(Editor’s Note: This article is part of a Just Security series that began in the runup to the hundredth anniversary of the Tulsa Race Massacre this year.) 

George Floyd’s murder last year resulted in a renewed focus on racial inequality in education, health, criminal justice, employment, and economic opportunity.  One response has been a resurgence in the “Buy Black” movement, including corporations that pledged to support Black-owned businesses. The concept of “Buying Black” has been a central principle of the civil rights movement since Reconstruction. As far back as the 19th Century, “buying Black” was central to the success of all-Black towns, such as Greenwood, better known as Black Wall Street. During the civil rights movement of the 1950s and 1960s, Dr. Martin Luther King incorporated this message into his “I have been to the Mountaintop” speech. “We’ve got to strengthen Black institutions,” he said, as he encouraged African Americans to put their money in black-owned banks.

One of the key underpinnings of the “Buy Black” movement is the recognition that economic development is inextricably linked to political and civic power. This link helps explain why there have been so many efforts since Reconstruction to systematically undermine and destroy the economic successes of African Americans. One of the starkest examples is the Tulsa Race Massacre. It was no accident that the Massacre involved the complete “house by house, block by block” destruction of Black Wall Street. A white mob not only murdered hundreds of African-Americans in Greenwood, it also wiped out hundreds of millions of dollars of Black wealth. The systemic inequalities created by these oppressive economic racial attacks must be addressed with more than corporate pledges to “Buy Black.” As the early economic successes in Oklahoma’s all-Black towns have shown, rebuilding Black wealth requires meaningful access to capital, credit, and other financial resources; land and homeowner assistance; as well as reparations. Such a robust economic approach would not only help reconstruct Black wealth, it would also help build Black political and civic strength.

Reconstruction  and the Establishment of all-Black towns

In post-Civil War America, for a brief, yet glorious time—from 1865 to 1877—America’s laws and institutions were rewritten and reshaped to ensure that newly freed slaves could claim their basic rights under the Constitution during Reconstruction. African Americans voted in large numbers and held office at every level of government. Newly refashioned state governments established public schools, reunited families torn apart by slavery, and outlawed discrimination in transportation and education.

In this era, Blacks had new rights, new resources, and new opportunities, and took the chance to establish “all-Black towns” and create alternative institutions. Enterprising Blacks numbered among the homesteaders who participated in the Oklahoma Land Run in the late 1880s, founding more than 50 Black settlements in Oklahoma between 1865 and 1920, more than any other state. These communities boasted thriving farms, businesses, schools, newspapers and colleges. By 1905 African American farmers owned about 1.5 million acres of farmland valued at $11 million.

Boley: Land, Liberty and Rodeos

One of the largest of the all-Black towns in Oklahoma was Boley, which Booker T. Washington called the finest Black town in the world. Established in 1903 on 160 acres of land inherited by Abigail Barnett McCormick, the daughter of Black Creek Freedman James Barnett, Boley became the largest predominantly Black town in the United States, numbering over 7,000 residents. By 1910, Boley boasted a Black-owned bank with a national charter, the first Black-owned telephone and electric companies, and a newspaper “The Boley News.” Even today, Boley hosts one of the oldest, largest, and most popular African American rodeos in the nation. The town’s success was no accident: In the wake of the Civil War, U.S. treaties required slave owning tribes to share tribal land and other resources and rights with freed Black people. This gave Black Freedmen a significant financial boost, allowing them to start businesses, farms and ranches. According to Reverend Travis L. Doolin, pastor of Flipper Chapel in all-Black Taft, Oklahoma, “Key to the success of all-Black towns was ownership of land, a sense of community, and mutual aid.”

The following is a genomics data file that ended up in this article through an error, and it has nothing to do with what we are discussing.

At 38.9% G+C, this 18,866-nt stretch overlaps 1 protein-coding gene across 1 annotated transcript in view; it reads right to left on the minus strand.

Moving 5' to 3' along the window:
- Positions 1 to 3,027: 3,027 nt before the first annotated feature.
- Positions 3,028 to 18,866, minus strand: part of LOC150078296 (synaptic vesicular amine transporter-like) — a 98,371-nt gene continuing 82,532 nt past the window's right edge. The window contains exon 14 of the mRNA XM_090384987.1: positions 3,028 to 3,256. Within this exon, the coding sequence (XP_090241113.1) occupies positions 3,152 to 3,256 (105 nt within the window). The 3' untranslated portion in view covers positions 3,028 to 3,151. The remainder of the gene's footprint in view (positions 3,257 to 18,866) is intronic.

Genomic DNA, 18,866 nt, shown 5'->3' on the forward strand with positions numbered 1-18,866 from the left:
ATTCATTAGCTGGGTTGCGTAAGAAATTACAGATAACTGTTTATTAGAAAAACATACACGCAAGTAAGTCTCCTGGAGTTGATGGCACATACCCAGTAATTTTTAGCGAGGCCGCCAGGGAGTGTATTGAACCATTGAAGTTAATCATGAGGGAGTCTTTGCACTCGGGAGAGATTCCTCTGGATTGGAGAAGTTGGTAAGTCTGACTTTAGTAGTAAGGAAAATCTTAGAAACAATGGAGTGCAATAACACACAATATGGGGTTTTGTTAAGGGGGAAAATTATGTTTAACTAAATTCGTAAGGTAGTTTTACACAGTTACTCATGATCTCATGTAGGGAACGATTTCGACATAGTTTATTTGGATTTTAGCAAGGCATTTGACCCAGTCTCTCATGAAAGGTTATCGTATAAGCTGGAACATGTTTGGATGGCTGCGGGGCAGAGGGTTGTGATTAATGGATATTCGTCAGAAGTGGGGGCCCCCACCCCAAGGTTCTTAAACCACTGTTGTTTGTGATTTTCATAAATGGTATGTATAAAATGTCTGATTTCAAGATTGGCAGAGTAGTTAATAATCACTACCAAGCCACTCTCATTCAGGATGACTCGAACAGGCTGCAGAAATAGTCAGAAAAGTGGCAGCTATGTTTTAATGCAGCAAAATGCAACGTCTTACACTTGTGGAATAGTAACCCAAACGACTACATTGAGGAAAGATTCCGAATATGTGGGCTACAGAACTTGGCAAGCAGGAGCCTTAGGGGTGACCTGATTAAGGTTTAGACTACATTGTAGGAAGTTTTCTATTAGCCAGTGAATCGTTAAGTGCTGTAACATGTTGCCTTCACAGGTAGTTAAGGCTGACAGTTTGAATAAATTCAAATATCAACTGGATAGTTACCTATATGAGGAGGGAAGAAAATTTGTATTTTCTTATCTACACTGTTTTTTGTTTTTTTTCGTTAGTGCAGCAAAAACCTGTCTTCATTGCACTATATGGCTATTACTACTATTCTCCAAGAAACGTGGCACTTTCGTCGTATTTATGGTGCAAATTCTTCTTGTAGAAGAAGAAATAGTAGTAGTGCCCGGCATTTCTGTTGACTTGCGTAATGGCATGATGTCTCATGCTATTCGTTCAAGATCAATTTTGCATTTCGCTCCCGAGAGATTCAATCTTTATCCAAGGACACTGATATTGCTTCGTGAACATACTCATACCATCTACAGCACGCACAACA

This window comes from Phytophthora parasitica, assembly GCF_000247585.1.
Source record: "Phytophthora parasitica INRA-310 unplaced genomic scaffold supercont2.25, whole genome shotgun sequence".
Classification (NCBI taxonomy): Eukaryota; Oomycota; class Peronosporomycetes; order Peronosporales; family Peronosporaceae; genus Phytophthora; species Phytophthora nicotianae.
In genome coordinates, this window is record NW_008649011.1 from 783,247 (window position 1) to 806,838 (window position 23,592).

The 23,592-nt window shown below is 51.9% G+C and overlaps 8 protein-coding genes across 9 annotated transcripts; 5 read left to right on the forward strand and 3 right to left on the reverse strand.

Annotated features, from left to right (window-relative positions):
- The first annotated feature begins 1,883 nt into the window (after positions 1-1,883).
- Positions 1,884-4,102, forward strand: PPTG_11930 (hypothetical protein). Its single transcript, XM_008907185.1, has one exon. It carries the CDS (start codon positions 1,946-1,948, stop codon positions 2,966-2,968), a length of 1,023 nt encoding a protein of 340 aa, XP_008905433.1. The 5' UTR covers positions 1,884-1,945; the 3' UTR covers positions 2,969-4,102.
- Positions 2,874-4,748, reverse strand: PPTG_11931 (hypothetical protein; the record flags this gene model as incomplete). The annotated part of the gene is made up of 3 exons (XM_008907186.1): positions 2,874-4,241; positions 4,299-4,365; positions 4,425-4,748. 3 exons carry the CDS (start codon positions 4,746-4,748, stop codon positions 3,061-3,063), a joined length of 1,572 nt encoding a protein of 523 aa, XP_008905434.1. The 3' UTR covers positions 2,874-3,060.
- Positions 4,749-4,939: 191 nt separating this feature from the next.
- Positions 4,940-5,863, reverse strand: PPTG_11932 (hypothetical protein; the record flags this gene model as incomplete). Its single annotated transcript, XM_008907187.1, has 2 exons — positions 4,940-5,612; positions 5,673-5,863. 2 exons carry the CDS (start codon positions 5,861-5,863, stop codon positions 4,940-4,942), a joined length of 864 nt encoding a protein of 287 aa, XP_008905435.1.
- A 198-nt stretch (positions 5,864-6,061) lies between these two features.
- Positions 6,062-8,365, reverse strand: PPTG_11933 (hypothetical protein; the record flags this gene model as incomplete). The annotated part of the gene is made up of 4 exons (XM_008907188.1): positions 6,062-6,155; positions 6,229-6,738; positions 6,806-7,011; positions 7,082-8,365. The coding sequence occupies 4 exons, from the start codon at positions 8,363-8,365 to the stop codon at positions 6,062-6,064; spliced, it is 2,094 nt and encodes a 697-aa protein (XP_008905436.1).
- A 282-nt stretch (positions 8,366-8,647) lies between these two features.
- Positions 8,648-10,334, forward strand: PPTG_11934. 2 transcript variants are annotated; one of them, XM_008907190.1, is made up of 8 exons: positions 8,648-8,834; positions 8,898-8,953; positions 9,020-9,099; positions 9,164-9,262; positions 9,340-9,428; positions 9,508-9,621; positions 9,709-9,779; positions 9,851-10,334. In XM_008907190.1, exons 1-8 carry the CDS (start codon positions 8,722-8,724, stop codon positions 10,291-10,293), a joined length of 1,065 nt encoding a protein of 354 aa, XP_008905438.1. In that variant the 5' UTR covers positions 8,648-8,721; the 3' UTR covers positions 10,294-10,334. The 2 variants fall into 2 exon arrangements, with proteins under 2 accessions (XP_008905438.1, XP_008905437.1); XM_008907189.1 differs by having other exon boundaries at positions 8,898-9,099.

Other all-Black towns in Oklahoma had vibrant commercial centers, including Rentiesville, which was established within the borders of the Muscogee Creek Nation in 1903, and Langston, which was founded in 1890. Rentiesville boasted a school, post offices, a cotton gin, and thriving businesses, all of which were Black-operated. In Langston, which was known as the “cotton belt center of Oklahoma,” there were 25 retail businesses by 1892, including a bank. Langston also flourished as a center of education with the establishment of a land-grant college in 1897 that became Langston University – the only historically Black college in the state of Oklahoma.

In a state rich with the soil of numerous Black commercial centers, it’s no wonder that prosperous Greenwood blossomed.


The impressive political, social, educational, and economic gains of Reconstruction, however, would be short-lived. By the 1880s, former Confederate states experienced a wave of racial violence motivated by the intent to reestablish white supremacy, as part of what many White Southerners called Redemption. Jim Crow, lasting roughly from 1877-1964, imposed economic subjugation, designed to move Blacks back to the life of servitude that they had earlier occupied, particularly through the imposition of tenancy or sharecropping arrangements, the denial of access to education, the repeal of the franchise, and the strengthening of a ruthless criminal justice apparatus.

One of the most devastating examples of this backlash was the Tulsa Race Massacre. On May 31 and June 1, 1921, Black residents ran down Greenwood Avenue, the heart of Black Wall Street, in fear for their lives. In addition to the significant loss of human life, the economic losses caused by the Massacre were staggering. In two days, a White mob had razed and burned down thirty city blocks, over 1,000 residences and hundreds of successful businesses. While estimates of the wealth destroyed have varied, according to DeNeen Brown’s article in the June 2021 print edition of National Geographic, the Massacre erased $610,743,750 in accumulated wealth, measured in the ability to build wealth and pass it down to descendants.

The destruction of Greenwood occurred during a national wave of racial violence, which reached a fever pitch between 1918 and 1921. Northern and Southern cities, including Omaha; Longview, Texas; Washington D.C.; Chicago; and St. Louis, exploded in racial violence. In the case of Greenwood, the attack was massive, violent, intensive, and notably, supported by the media, the private sector, as well as local, state, and national government. This national wave of racial violence included economic attacks against African Americans in an effort to eliminate the political and civic gains they had achieved during Reconstruction.